Proven and easy to control
Ammonia (R717) was already in use back in the 19th century. With an ODP and GWP of zero, it is a particularly climate-friendly refrigerant and also a particularly efficient one. It has excellent thermodynamic properties, reflected in very low operating costs for refrigeration technology. It has consistently been used in food processing plants, the beverage and dairy industries, as well as in breweries and cold stores.
Ammonia has the potential to conquer many other areas. Whether air conditioning of airports, sports centers or office buildings or for high-performance heat pumps: ammonia is the first choice for systems with refrigeration/heating capacities of about 300 kW and more.
Well-thought-out design = key
The key to efficiency is a safe and well-thought-out system design. For example, all components in contact with ammonia must be made of stainless steel and oil separators must be provided because the refrigerant cannot dissolve the oil. In addition, any leaks must be reliably detected and deaeration must be ensured, as ammonia is toxic and flammable in high concentrations.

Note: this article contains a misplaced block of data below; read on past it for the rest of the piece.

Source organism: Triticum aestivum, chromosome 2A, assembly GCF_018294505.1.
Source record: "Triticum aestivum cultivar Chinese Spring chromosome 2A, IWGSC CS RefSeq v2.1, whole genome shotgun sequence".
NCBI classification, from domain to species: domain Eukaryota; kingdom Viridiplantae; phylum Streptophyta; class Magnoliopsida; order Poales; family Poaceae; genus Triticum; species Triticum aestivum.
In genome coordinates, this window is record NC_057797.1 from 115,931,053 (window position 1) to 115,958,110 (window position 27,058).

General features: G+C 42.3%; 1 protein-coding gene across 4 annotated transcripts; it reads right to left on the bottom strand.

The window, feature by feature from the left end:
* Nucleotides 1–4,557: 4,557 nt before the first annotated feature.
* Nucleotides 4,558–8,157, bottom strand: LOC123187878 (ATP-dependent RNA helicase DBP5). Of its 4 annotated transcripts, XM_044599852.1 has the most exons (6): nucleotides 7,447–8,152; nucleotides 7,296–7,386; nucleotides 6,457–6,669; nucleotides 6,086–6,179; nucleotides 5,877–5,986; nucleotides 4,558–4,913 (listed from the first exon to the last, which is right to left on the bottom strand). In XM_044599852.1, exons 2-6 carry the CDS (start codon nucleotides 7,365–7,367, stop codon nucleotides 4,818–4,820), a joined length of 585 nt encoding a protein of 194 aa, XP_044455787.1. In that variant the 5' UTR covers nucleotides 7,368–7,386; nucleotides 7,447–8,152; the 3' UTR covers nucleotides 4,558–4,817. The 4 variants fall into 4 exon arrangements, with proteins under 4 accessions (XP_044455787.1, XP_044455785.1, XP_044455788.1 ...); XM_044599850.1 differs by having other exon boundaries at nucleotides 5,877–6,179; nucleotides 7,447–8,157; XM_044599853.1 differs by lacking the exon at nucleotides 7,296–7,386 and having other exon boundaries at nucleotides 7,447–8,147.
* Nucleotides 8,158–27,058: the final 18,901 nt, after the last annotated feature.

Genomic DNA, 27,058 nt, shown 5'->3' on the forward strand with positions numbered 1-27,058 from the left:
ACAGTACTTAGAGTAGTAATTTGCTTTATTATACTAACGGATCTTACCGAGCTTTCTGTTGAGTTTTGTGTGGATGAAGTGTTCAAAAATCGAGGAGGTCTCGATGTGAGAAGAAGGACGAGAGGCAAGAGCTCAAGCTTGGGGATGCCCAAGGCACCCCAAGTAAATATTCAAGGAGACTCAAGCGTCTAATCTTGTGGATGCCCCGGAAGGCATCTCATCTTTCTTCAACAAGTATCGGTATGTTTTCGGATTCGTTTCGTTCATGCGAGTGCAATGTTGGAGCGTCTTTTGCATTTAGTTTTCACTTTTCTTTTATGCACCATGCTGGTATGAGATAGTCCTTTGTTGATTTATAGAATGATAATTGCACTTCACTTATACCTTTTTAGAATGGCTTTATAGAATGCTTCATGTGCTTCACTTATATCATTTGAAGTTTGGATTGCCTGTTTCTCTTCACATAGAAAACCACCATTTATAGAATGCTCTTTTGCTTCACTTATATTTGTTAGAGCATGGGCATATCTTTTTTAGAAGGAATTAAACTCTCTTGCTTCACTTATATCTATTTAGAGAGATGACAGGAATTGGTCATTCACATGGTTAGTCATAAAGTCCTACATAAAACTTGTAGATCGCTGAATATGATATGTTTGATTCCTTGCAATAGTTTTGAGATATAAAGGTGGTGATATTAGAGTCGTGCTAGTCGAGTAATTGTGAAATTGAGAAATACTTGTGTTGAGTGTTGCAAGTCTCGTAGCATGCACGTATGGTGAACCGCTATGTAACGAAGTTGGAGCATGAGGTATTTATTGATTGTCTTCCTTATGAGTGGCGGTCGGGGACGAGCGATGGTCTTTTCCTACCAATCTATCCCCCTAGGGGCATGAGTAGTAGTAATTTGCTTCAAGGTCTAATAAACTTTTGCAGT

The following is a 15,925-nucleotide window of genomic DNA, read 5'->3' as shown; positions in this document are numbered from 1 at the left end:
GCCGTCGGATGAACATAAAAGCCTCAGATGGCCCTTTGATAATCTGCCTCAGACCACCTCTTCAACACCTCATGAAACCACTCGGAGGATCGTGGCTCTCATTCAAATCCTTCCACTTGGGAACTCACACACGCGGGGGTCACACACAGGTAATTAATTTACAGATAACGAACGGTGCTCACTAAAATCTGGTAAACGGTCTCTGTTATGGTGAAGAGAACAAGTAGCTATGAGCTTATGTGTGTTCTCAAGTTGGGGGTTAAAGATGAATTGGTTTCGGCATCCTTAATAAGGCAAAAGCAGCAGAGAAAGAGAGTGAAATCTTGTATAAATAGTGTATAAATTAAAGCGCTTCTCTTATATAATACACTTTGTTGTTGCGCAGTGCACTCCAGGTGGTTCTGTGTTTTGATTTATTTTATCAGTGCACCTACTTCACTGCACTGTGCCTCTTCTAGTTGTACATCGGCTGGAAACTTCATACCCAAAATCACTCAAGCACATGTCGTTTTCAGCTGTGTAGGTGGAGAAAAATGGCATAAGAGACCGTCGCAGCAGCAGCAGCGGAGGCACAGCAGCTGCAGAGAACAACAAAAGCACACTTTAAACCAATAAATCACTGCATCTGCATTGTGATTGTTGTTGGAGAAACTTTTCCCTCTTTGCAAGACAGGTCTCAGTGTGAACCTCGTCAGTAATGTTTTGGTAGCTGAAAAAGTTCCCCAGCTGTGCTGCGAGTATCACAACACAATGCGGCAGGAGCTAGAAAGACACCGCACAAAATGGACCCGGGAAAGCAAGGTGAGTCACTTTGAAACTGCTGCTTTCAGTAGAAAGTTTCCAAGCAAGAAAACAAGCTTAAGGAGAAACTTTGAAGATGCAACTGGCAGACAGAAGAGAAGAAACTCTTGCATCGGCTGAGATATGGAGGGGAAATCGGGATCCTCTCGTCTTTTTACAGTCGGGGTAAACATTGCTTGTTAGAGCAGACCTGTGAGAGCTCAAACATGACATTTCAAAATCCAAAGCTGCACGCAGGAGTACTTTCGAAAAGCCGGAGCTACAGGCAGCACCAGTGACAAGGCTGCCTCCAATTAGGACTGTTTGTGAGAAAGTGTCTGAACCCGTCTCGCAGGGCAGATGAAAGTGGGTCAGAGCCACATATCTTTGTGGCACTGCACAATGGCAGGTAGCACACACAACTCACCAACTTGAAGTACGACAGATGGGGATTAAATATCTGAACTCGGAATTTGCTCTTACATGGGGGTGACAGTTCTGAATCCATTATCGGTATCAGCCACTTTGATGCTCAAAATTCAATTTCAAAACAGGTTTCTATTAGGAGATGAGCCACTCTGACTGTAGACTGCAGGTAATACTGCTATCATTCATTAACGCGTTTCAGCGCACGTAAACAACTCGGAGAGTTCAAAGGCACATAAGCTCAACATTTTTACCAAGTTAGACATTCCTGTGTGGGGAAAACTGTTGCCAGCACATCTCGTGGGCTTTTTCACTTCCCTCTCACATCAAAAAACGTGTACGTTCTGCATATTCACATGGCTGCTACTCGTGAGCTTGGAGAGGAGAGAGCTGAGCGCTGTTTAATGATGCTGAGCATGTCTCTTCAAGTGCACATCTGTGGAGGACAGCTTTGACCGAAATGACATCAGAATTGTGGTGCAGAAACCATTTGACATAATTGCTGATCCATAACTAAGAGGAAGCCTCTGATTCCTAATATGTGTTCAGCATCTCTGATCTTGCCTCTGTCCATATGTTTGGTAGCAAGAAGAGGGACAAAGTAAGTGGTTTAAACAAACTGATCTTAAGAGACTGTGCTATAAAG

However, ammonia is known to be an "honest" refrigerant: the human nose can perceive it very easily because of its highly pungent odor - long before it reaches a concentration that is hazardous to health. Even at 10% of the permissible workplace concentration, you can clearly smell it.
The synthetic refrigerants classified as safe do not provide this kind of "early warning system" - a rapidly perceptible typical smell. In addition, they are often heavier than air. So are they really safer? Ammonia gas rises, which simplifies ventilation and further reduces the risk of poisoning.
In order to provide additional safety, ammonia can be limited to the central refrigeration unit in office buildings and similar structures; the energy for cooling the rooms then reaches the consumers via a network of pipes filled with brine (simplified: a water-salt mixture). Where few people are present, cooling with direct evaporators (directly connected to the ammonia network) can offer advantages, as pump energy is saved and losses in heat transfer are avoided.